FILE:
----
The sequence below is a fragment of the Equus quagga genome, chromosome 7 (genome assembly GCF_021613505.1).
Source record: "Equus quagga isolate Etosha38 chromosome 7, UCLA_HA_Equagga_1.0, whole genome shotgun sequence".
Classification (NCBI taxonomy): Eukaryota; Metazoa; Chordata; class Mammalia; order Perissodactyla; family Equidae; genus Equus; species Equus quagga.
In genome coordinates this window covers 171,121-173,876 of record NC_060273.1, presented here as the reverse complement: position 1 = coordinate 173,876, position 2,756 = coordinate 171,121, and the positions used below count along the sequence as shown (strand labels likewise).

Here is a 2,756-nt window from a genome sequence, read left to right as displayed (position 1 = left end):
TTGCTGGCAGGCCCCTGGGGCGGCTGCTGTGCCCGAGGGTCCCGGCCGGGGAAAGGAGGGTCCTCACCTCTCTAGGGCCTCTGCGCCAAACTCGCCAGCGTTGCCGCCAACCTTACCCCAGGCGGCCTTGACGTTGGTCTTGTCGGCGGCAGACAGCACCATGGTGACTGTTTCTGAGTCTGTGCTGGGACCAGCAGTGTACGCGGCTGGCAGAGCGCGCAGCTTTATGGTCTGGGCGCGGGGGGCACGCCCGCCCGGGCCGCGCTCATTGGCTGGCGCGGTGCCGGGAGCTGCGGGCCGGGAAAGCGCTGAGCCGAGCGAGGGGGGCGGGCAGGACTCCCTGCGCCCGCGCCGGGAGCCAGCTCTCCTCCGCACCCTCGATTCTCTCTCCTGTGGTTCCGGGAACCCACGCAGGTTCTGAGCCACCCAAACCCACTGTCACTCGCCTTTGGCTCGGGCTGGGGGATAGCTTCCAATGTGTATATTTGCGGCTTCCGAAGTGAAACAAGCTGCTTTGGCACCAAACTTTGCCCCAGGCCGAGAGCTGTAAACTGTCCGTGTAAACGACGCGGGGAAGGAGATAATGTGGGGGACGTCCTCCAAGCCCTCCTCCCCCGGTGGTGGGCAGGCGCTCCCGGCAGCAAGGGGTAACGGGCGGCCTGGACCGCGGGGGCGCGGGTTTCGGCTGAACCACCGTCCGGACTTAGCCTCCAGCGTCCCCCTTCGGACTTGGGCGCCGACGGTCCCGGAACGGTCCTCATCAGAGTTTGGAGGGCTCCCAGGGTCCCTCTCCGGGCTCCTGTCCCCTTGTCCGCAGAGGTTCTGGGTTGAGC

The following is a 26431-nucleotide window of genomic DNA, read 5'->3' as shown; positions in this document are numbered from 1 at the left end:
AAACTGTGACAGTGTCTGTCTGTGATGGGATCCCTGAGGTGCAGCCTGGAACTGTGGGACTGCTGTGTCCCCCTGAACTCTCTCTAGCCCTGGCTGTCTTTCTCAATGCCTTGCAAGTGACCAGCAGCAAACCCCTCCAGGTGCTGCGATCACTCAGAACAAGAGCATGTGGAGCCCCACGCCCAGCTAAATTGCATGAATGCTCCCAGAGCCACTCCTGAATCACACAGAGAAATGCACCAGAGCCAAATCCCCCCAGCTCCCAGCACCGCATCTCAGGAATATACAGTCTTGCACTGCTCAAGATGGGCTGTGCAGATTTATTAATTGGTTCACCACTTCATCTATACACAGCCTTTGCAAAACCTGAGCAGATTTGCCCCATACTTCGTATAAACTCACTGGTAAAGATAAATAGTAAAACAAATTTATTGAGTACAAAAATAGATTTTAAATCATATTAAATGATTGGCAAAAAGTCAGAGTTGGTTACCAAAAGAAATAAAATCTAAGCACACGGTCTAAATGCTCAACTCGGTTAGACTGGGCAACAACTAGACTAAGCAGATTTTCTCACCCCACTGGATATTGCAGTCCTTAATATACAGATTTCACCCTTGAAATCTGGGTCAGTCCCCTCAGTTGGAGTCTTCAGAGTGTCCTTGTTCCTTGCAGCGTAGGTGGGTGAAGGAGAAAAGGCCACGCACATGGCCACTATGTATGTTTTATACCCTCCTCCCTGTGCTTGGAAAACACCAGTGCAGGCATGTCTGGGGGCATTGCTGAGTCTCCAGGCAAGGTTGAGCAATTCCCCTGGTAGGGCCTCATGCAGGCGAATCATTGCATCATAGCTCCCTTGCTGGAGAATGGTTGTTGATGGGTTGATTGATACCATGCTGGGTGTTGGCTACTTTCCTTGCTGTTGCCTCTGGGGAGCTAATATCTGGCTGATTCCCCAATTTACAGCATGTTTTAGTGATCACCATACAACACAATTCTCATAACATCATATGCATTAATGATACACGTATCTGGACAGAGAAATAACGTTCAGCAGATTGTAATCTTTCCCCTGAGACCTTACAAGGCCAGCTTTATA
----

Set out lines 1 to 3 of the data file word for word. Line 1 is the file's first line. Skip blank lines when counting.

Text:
The sequence below is a fragment of the Equus quagga genome, chromosome 7 (genome assembly GCF_021613505.1).
Source record: "Equus quagga isolate Etosha38 chromosome 7, UCLA_HA_Equagga_1.0, whole genome shotgun sequence".
Classification (NCBI taxonomy): Eukaryota; Metazoa; Chordata; class Mammalia; order Perissodactyla; family Equidae; genus Equus; species Equus quagga.